SOLIDWORKS CAM , released in 2018, was one of the most exciting new products seen in years and represented a new chapter in SOLIDWORKS as a total manufacturing tool. Find out the difference between Standard and Professional and get a SOLIDWORKS CAM overview here.
SOLIDWORKS CAM is based on CAMWorks , the first Gold Partner for machining. It uses advanced feature-based machining to look at the volume of solid bodies to develop features to be programmed. This allows the tool to be seamlessly integrated into SOLIDWORKS and it will work on any solid body that can be opened inside of SOLIDWORKS.
The powerful Automatic Feature Recognition (AFR) combines with knowledge-based machining to quickly create fully associative tool paths that can be processed into g-code and run on machines.
Since the SOLIDWORKS 2018 release, all current licenses on subscription include access to SOLIDWORKS CAM Standard . CAM Standard includes 2.5 axis milling, Automatic Feature Recognition, toolpath simulation, the technology database, and an NC editor.
An additional package, SOLIDWORKS CAM Professional expands on these capabilities and includes turning, high-speed machining, and indexing in the 4th and 5th axis.
The major advantages to the knowledge-based machine programming of SOLIDWORKS CAM is that we can train the technology database in our preferences and processes so that programming parts can be done with a few simple clicks. We can get from part model to g-code in literal minutes.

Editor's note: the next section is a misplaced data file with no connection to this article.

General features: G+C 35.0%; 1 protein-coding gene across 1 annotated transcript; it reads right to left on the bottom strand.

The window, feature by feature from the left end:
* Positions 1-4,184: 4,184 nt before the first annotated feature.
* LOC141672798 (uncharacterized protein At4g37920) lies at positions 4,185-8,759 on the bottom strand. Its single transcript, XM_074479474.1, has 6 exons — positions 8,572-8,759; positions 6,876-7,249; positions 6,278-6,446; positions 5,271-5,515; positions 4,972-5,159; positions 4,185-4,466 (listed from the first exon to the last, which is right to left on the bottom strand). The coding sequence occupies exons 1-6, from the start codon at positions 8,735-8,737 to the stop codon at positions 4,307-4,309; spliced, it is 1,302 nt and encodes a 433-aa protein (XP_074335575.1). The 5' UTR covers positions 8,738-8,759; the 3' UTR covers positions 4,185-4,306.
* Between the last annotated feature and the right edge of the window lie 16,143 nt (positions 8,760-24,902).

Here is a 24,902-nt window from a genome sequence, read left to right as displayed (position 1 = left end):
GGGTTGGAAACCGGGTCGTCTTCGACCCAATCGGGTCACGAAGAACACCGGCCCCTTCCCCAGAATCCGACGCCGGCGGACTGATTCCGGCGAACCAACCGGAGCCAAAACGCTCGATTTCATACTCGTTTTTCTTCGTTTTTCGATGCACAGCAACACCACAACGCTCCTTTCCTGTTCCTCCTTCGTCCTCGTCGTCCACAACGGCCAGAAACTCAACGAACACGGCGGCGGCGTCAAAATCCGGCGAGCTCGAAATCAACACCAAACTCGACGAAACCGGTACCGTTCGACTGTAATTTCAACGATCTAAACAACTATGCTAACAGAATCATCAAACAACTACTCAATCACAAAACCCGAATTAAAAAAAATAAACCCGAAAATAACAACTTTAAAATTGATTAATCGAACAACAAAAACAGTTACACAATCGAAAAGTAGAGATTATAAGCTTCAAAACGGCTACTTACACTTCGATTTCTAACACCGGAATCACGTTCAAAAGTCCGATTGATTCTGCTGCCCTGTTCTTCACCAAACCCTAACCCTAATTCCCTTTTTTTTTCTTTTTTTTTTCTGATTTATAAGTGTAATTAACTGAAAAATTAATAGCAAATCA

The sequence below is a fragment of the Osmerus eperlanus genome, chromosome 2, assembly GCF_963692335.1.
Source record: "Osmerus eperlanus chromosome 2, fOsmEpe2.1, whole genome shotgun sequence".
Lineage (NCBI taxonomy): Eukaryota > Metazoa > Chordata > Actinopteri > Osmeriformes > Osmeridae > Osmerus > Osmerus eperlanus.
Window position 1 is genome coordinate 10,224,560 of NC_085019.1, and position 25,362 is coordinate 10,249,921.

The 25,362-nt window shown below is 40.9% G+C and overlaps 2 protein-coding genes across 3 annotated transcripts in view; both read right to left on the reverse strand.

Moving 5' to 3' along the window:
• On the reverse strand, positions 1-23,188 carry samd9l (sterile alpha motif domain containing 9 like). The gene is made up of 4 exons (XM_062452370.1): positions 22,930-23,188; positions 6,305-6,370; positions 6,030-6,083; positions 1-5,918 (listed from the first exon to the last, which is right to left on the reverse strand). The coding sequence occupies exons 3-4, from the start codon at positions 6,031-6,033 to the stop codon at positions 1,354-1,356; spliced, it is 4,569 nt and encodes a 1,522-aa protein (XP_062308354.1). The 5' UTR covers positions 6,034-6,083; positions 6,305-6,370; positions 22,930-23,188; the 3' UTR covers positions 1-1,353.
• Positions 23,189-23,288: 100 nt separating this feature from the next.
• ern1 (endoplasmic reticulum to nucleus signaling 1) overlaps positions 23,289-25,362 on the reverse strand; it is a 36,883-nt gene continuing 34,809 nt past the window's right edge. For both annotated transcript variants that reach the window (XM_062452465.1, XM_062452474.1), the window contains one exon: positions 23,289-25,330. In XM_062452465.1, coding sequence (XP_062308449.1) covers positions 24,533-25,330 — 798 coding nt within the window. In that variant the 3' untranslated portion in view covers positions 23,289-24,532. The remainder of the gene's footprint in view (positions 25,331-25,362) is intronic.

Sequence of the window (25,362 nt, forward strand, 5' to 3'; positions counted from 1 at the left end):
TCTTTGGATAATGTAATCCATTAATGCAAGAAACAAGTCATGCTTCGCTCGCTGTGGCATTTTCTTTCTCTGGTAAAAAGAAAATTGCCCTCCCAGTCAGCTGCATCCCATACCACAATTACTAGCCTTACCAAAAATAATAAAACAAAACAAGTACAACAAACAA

There are additional features that CAM Professional has that CAM Standard doesn’t. You can view the full product matrix here to determine which is best for you.
We hope you found this SOLIDWORKS CAM overview helpful. If you're on subscription and ready to get started, check out our top 10 CAM tips and tricks video below.
About Martin Bucholz
Marty has been in the manufacturing industry since around 2000, doing a bit of everything, Tool & Die machining, assembly work, inventory control, shipping and receiving, even sweeping the floors. He started using SOLIDWORKS as a product designer in 2007 for Cast Aluminum solutions (formerly a division of Watlow) designing customized heating solutions for food service, medical, and semiconductor industries. Then in 2014 he moved over to the VAR side of things and has been doing tech support and training for SOLIDWORKS, SOLIDWORKS PDM and now SOLIDWORKS CAM and CAMWorks. Outside of the office Marty is an avid gamer from board games to video games, even helping to plan and run a local Tucson gaming convention. When he is not doing that you can find him walking dogs at the Pima County Animal Care Center.
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